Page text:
DIPOL- Deep Transformation Scenarios for Informing the Climate Policy Discourse

Start of Project 09/2018
End of Project 08/2021

The project aims to outline possible development paths for Europe and Germany that are consistent with limiting the rise in global average temperature to well below 2°C, as agreed in the Paris Agreement of 2015. Central to the project is a co-design of quantitative scenarios with key stakeholders from civil society, business and policy making. The exchange with stakeholders ensures both the societal relevance of the scenario building process and provides participating stakeholders with useful insights for their work and strategies by 2050. The pathways are primarily exploring:

  1. speed and depth of the transformation towards a low carbon society;
  2. sectoral bottlenecks of decarbonisation; and 3) CO2 removal from the atmosphere to neutralize residual emissions. The analysis of alternative climate change mitigation pathways is complemented by micro-simulations to explore distributional implications for households and possible regressive effects of climate change policies.

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Update on the project´s process

Three stakeholder workshops are planned during the course of the project. 
The first stakeholder workshop brought together stakeholders from academia, business and civil society to outline future scenarios and possible transformation pathways for Europe and Germany to achieve greenhouse gas neutrality by 2050. 
In the second stakeholder workshop in spring 2020 the modeling teams presented how the stakeholder contributions from the first workshop in March 2019 were used to develop different scenario narratives. These narratives represent a range of possible futures in terms of technological, political and behavioral changes. Initial findings from this scenario process were presented and discussed with the stakeholders. Prior to the third, final, stakeholder workshop which is planned for autumn 2021, first results were presented in a webinar. These results indicate, that all three dimensions of technology, policy, and behavioral change are valuable contributions to reducing the transformation challenge.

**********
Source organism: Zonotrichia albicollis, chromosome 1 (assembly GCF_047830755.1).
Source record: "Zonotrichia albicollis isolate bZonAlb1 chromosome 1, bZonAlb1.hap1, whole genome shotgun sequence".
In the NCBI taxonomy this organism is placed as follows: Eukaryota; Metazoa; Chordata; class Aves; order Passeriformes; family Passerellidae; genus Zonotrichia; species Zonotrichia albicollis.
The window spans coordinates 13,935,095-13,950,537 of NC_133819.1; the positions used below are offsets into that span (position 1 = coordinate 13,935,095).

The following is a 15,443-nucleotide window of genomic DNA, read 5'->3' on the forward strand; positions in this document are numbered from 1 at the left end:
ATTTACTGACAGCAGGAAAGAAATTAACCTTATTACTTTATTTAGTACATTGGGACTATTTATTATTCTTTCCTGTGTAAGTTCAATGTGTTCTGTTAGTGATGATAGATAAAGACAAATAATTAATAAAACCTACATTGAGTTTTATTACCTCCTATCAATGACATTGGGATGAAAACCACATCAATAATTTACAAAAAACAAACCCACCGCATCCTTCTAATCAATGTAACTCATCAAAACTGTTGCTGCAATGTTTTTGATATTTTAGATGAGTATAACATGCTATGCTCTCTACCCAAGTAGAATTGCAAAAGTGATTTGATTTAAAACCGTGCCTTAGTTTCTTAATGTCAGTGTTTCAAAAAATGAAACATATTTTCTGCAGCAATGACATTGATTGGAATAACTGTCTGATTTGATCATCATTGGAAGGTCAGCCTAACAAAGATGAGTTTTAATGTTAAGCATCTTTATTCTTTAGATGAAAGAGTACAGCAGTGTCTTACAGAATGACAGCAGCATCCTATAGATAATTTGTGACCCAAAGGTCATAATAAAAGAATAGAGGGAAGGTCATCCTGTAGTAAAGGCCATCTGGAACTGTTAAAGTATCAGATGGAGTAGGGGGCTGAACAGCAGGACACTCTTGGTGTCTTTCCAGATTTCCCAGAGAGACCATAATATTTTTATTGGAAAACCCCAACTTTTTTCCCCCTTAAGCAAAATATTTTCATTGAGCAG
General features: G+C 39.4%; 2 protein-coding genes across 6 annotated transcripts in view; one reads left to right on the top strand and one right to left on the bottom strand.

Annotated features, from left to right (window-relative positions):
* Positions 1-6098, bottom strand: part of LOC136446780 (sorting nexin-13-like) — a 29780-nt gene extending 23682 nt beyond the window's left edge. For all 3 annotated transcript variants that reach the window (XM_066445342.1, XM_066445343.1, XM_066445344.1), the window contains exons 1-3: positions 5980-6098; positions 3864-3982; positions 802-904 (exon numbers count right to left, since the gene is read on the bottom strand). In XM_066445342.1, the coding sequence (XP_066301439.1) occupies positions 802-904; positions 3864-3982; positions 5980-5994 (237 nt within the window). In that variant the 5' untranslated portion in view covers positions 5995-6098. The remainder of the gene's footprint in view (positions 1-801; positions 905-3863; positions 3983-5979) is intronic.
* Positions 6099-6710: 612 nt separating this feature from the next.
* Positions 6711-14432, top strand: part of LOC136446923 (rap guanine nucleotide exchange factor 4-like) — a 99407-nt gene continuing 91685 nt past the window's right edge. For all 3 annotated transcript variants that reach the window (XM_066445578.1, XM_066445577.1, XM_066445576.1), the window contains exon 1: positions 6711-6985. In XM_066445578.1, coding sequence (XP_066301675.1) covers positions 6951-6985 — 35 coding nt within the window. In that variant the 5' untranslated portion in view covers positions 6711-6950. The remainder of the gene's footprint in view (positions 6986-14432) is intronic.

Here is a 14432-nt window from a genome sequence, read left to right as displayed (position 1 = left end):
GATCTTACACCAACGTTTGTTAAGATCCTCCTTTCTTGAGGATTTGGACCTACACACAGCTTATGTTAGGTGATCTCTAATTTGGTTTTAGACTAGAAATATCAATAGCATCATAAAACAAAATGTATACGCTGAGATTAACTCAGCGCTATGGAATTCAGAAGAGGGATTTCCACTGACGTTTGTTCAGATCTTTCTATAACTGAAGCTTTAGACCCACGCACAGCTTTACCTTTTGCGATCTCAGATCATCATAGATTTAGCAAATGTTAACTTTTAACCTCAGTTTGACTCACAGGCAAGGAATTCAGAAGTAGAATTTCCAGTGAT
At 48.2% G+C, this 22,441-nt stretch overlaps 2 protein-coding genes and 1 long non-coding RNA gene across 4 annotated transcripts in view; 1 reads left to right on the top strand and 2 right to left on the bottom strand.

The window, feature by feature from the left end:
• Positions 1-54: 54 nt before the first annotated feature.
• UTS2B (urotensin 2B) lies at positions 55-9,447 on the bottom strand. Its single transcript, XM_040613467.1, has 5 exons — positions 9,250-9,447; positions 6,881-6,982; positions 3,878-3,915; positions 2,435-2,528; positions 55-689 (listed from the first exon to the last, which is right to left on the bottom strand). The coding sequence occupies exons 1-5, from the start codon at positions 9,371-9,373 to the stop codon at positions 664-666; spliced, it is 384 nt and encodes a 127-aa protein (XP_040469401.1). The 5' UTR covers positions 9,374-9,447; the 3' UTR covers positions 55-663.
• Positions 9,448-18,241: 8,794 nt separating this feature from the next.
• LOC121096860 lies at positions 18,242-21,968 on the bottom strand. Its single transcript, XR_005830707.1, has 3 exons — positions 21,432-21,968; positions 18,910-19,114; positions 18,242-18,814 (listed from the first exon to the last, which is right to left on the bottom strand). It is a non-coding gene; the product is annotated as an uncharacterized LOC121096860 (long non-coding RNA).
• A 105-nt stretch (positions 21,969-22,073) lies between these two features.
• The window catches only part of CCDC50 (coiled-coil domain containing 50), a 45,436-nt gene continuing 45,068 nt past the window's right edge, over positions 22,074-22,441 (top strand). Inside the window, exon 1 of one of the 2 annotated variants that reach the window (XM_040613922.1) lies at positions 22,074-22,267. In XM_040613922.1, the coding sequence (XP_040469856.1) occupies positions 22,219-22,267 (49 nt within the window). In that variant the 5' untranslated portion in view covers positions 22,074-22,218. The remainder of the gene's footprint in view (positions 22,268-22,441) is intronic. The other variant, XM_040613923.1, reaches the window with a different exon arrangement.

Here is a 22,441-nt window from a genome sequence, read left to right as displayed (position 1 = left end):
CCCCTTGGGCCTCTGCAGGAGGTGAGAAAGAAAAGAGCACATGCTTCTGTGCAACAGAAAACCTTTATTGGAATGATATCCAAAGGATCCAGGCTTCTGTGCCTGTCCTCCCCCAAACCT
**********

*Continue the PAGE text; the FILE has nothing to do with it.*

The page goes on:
Strefler, J., Bauer, N., Humpenöder, F., Klein, D., Popp, A., Kriegler, E., 2021. Carbon dioxide removal technologies are not born equal. Environmental Research Letters, in press. DOI: 10.1088/1748-9326/ac0a11.

Alberini, A., Horvath, M. and Vance, C., 2021. Drive less, drive better, or both? Behavioral adjustments to fuel price changes in Germany. Ruhr Economic Papers #892, DOI: 10.4419/96973032

Frondel, M., Marggraf, C., Sommer, S. and Vance, C., 2021. Reducing vehicle cold start emissions through carbon pricing: evidence from Germany. Environmental Research Letters, 16(3),

Sommer, S. and Vance, C., 2021. Do more chargers mean more electric cars?  Ruhr Economic Papers #893, DOI: 10.4419/96973033


Bauer, N., Bertram, C., Schultes, A., Klein, D., Luderer, G., Kriegler, E., Popp, A., Edenhofer, O., 2020. Quantification of an efficiency–sovereignty trade-off in climate policy. Nature 588, 261–266. DOI: 10.1038/s41586-020-2982-5